Sunday, May 21, 2006

Biodiesel around the World

This page describes the use and availability of Biodiesel in various countries around the world. More information on biodisel can be found at the Biodiesel page.

Biodiesel Plants

A list of biodiesel plants in the world [Link]

Cavalier County: Investors research plant for biodiesel

With 180,000 acres planted last year, Cavalier County was the largest grower of canola in the state.

So, it's only logical that it would be a fitting location for a biodiesel plant that uses canola.

That is precisely the hope of potential investors who are investigating that possibility. Northern Prairie EnviroFuels L.L.C. has hired a Bismarck-based engineering firm to conduct a study of building a 'locally owned, high-capacity' biodiesel plant that uses canola as its feedstock.

The facility likely will be built in Cavalier County, which grows more than 20 percent of the state's canola.

The investors officially aren't known, because Northern Prairie isn't registered with the state's Secretary of State office, and representatives want to keep the names confidential. It's a mix of farmers and businessmen, said Mark Luther, the representative of the engineering firm of Kadrmas, Lee & Jackson, which is doing the study.

Tom Borgen, a Langdon farmer and secretary-treasurer of Northern Canola Growers, said his group isn't involved. He said there are two independent investor groups involved, one from the Munich-Langdon area and one from the Hallock, Minn., area.

Bryan Anderson, senior vice president of the First State Bank of Munich, said more information will be released after the feasibility study. 'We're in the early stages, so we don't want to get too far ahead of ourselves,' he said.

Luther said a plant could be operational as early as the fall of 2007.

'We're real optimistic that the feasibility study will turn out good,' he said. 'It's our hopes that we would have the capital raised and would start construction by this fall. That way, the farmers will know by spring if they can plant extra acres and have a plant available for their crop.'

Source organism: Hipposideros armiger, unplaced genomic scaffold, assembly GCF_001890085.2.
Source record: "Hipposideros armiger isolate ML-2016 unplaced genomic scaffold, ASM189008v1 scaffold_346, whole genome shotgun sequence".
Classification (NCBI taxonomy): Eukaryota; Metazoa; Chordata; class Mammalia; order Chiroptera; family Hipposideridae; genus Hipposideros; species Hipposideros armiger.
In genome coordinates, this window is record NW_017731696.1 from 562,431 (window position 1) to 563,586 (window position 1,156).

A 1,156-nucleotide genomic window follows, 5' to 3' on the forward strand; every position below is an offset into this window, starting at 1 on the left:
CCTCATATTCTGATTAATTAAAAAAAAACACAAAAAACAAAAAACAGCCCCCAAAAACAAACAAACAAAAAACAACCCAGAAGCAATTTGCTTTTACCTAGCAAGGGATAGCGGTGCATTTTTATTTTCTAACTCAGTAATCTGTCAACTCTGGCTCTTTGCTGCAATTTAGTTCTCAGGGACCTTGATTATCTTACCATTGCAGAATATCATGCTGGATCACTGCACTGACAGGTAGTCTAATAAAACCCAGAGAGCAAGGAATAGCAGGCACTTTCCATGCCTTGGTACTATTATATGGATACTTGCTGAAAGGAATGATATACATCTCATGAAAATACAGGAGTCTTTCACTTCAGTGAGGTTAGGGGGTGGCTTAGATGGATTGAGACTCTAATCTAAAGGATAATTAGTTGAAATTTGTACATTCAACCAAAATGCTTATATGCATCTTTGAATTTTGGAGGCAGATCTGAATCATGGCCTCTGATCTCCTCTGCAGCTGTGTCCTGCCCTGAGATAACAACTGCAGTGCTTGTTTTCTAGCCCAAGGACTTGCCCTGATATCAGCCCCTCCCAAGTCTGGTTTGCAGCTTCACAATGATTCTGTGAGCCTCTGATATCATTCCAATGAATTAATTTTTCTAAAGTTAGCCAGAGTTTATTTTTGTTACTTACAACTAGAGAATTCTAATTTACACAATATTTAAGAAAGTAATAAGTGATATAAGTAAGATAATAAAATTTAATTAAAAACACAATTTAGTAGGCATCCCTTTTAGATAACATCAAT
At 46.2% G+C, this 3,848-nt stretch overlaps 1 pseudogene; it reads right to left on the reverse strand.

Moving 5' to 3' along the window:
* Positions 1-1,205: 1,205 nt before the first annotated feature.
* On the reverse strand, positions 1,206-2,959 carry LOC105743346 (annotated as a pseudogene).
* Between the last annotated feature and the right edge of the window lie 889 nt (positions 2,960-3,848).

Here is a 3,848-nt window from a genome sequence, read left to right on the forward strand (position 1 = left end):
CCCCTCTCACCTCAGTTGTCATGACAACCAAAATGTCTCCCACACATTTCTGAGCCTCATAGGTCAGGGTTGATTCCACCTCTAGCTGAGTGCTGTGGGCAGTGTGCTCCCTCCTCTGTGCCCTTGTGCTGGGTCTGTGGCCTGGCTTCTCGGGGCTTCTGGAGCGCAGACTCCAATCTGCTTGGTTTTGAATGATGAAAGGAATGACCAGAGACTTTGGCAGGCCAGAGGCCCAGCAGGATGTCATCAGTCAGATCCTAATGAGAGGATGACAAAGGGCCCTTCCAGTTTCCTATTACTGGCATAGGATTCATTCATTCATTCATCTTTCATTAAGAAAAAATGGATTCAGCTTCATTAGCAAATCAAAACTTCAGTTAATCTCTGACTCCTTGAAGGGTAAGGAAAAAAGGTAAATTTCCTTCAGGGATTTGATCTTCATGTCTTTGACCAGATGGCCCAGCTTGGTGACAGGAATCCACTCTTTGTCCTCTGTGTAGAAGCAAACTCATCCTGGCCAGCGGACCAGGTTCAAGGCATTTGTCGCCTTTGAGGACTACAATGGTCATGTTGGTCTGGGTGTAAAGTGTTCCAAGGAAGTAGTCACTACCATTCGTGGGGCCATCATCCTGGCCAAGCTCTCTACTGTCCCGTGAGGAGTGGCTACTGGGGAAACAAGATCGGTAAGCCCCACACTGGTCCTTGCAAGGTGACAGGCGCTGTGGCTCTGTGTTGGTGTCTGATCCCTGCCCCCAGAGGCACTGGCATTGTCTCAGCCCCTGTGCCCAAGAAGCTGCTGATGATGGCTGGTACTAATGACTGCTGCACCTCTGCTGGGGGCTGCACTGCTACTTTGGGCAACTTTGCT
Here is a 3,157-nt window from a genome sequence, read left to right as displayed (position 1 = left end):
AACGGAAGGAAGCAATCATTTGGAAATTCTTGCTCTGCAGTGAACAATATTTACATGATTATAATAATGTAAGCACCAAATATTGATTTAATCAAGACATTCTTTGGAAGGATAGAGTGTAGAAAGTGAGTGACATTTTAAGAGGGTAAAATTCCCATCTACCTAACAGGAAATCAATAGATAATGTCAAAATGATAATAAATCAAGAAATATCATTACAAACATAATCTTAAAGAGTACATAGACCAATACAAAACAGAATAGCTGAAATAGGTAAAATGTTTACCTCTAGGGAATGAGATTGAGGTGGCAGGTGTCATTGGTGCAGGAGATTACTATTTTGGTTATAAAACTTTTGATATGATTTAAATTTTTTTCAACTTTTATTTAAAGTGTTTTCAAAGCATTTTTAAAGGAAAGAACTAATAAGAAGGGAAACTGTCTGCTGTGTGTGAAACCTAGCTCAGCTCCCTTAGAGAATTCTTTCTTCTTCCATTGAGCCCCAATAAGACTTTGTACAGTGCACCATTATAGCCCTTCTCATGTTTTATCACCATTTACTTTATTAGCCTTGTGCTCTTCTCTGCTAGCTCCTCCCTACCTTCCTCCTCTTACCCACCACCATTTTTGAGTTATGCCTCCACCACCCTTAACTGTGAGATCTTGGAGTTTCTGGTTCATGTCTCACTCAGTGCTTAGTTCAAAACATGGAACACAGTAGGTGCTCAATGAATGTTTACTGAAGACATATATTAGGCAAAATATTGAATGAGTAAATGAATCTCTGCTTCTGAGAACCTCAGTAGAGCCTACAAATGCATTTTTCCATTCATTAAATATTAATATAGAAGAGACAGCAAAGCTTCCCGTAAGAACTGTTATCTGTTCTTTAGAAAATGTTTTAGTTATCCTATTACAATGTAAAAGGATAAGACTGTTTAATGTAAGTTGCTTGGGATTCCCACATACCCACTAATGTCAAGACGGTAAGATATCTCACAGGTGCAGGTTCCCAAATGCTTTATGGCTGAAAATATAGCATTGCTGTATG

He said the investors' group has been in the planning stages for more than a year, with his firm coming on board in the past month. Kadrmas, Lee & Jackson have been involved in the building of biodiesel plants in North Dakota and Montana.

The feasibility study will look at sites, quality and quantity of feedstocks, labor force and transportation.

Canola has become the preferred stock for biodiesel because it performs better than soybeans, Borgen said. Canola has properties that perform better in colder temperatures, he said. It also has twice as much oil content as soybeans, meaning factories have to handle only half of the product.

'All of the attributes that make a good, healthy oil also made a good biodiesel,' Borgen said.

There's a third reason, Luther said.

'Canola-based is the only one that meets European specifications,' he said. 'We want to have that option. If the local market isn't large enough, we want the option to export.'

Luther said production and employment levels are still uncertain and dependent upon the study. A benchmark might be the Archer Daniels Midland Co. plant in Velva, N.D., which broke ground in April and will make 85 million gallons of biodiesel annually from canola. The Velva plant, which will employ 12 people full-time, will use about 1 million acres of canola each year.

North Dakota's entire canola acreage last year was 850,000 acres.